Heat Wave

Heat Wave

I’ve been in earthquakes, firestorms, and hurricanes. I’ve been in a storm cellar when a tornado passed outside. All of these natural disasters are powerful dramas, taking and changing lives where they appear. But in the United States, heat waves kill more people each year than all other natural disasters combined!

A wonderful article in the August 13, 2002 New York Times chronicles the statistics. In a heat wave, the temperature is higher than normal for that area. Whether it’s a baby at the beach on a hot day, a toddler left in a sweltering car, or a budding young athlete at an exhausting practice in the sun, heat injuries are real problems for children. Usually, the smaller the child, the less likely he is to be able to tolerate heat, especially if he is already a bit dehydrated or has a fever, and if there is poor air circulation. But heat injuries can occur at any age.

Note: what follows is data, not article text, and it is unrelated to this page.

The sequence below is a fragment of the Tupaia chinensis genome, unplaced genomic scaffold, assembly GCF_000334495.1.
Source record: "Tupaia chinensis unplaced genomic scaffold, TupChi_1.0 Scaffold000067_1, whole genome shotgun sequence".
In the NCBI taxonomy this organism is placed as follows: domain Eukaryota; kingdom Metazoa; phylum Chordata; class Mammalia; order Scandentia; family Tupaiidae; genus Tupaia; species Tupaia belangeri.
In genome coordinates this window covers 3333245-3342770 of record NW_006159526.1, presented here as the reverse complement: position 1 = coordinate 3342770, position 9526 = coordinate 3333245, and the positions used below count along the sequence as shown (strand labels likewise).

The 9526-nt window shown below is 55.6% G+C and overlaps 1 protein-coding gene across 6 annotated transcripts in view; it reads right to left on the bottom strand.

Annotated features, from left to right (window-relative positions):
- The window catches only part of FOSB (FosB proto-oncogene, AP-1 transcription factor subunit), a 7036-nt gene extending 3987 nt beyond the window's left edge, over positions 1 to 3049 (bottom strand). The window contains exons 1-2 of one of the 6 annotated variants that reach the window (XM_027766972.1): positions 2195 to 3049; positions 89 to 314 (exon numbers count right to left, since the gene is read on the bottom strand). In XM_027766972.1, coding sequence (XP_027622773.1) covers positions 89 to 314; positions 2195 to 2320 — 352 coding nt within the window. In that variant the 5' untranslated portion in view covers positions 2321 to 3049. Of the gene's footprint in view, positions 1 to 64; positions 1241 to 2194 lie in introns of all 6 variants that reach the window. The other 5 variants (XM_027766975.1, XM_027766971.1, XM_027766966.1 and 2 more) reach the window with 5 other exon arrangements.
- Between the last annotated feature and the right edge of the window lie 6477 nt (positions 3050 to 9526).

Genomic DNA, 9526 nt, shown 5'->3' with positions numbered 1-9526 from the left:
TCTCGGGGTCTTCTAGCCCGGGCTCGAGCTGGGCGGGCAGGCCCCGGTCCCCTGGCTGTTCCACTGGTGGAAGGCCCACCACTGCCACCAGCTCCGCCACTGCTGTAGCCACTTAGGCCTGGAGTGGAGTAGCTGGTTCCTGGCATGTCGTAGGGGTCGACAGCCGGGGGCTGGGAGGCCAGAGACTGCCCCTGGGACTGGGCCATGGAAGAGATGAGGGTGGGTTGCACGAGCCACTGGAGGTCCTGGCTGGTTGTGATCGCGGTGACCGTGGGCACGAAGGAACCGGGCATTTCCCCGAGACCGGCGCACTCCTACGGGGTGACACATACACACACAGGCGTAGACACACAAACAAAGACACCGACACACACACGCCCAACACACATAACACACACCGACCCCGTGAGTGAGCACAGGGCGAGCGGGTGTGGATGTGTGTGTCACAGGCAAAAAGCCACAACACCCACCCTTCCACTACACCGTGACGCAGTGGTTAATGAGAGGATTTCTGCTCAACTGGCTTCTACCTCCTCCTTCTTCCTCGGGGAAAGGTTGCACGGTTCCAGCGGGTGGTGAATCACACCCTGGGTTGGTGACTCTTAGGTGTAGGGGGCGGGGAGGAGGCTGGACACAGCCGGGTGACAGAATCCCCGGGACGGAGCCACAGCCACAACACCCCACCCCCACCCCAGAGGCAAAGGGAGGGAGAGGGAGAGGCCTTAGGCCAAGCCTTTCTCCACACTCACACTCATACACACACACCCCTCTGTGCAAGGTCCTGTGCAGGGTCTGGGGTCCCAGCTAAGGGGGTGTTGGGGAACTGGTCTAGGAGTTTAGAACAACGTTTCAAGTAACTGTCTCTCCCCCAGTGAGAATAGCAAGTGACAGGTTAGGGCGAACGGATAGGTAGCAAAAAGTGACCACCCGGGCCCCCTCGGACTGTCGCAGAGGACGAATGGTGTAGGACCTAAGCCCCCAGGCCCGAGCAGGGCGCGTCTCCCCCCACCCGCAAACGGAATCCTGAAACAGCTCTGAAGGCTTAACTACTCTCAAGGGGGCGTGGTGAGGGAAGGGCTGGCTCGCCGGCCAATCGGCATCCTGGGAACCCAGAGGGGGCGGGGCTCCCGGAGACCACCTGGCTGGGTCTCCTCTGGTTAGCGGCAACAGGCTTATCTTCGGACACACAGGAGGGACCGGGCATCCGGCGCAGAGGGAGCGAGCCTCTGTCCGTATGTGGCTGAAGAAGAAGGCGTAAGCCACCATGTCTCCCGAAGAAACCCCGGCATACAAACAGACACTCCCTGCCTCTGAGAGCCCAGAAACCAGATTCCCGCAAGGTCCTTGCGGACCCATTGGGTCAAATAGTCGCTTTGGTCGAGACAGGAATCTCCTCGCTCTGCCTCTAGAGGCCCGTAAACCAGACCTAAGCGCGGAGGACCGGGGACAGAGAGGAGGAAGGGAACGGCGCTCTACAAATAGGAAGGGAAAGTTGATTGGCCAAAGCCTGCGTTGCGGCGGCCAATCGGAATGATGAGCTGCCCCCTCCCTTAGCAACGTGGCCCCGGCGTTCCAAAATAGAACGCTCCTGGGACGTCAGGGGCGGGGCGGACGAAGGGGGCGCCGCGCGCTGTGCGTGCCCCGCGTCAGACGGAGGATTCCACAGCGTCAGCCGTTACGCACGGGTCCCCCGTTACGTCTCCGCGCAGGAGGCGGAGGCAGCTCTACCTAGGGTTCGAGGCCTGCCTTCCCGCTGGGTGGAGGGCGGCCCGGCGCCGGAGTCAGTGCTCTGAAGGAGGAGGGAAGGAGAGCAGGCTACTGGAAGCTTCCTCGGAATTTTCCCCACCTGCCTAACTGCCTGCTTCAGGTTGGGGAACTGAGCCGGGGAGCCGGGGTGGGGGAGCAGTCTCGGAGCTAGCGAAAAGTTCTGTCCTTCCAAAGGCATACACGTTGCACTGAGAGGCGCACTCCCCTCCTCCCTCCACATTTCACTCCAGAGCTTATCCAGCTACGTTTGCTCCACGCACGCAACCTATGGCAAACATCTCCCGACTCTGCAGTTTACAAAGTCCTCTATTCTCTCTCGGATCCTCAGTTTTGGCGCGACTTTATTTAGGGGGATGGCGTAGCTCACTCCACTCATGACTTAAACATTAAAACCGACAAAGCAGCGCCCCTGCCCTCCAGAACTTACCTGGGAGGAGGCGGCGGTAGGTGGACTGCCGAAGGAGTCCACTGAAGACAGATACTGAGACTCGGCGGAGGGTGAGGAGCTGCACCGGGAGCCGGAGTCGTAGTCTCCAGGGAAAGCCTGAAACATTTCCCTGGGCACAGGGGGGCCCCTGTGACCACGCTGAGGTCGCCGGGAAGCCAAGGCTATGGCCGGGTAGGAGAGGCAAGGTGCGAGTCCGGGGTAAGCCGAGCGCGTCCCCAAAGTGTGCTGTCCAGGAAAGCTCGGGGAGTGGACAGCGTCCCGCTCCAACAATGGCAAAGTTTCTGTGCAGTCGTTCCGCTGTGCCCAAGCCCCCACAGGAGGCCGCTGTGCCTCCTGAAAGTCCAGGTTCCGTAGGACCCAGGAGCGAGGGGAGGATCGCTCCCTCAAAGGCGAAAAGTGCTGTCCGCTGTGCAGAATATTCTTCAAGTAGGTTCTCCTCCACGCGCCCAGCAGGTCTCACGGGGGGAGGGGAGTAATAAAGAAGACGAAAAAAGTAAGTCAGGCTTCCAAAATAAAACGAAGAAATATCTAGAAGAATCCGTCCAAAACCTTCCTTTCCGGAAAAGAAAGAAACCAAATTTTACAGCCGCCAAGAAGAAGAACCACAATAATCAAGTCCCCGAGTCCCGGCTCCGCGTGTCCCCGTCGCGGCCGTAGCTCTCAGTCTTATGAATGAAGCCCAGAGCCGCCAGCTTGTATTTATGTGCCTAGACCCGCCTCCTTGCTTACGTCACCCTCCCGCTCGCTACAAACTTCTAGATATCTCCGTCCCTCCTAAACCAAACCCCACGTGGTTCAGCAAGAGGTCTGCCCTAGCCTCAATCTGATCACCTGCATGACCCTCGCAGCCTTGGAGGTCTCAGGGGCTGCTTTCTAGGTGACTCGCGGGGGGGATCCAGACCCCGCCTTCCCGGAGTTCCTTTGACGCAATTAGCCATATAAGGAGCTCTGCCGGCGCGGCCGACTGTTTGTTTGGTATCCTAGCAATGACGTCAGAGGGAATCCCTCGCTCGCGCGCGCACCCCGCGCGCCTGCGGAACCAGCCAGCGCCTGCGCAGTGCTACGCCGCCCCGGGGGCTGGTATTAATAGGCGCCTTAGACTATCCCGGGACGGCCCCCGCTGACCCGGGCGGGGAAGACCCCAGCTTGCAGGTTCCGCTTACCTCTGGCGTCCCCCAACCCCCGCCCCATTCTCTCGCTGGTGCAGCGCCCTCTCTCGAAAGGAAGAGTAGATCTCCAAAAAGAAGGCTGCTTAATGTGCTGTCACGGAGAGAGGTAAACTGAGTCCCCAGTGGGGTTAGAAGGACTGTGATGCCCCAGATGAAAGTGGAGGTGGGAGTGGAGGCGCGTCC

Sports and physical activity are generally beneficial and healthy for adolescents; nevertheless, heat injuries are among the leading causes of sports deaths.

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Dr. Alan Greene

Dr. Greene is a practicing physician, author, national and international TEDx speaker, and global health advocate. He is a graduate of Princeton University and University of California San Francisco.

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